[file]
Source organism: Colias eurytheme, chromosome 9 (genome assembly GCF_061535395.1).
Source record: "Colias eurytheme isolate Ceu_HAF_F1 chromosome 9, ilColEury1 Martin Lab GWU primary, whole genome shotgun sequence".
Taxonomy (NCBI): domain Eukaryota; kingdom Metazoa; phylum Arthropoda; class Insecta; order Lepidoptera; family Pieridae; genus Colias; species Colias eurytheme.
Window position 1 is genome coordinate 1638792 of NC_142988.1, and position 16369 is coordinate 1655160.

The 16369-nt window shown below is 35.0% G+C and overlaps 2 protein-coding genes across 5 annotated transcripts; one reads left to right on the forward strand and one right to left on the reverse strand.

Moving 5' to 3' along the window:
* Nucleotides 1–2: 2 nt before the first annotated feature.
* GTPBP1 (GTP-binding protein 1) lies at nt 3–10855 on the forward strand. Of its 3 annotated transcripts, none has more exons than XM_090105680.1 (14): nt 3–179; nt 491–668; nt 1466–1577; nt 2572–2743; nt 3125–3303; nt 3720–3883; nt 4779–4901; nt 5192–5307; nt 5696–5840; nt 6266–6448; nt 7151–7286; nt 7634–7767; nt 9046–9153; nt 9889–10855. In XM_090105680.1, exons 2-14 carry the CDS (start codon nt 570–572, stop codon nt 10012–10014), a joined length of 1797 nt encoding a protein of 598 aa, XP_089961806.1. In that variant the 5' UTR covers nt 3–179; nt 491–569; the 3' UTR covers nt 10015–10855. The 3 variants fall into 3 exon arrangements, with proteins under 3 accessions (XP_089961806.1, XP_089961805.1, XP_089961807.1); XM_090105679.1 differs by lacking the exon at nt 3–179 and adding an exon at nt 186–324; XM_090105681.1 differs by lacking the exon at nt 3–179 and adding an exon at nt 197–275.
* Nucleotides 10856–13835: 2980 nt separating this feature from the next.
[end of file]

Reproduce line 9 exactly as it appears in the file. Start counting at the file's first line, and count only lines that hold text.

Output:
* Nucleotides 10856–13835: 2980 nt separating this feature from the next.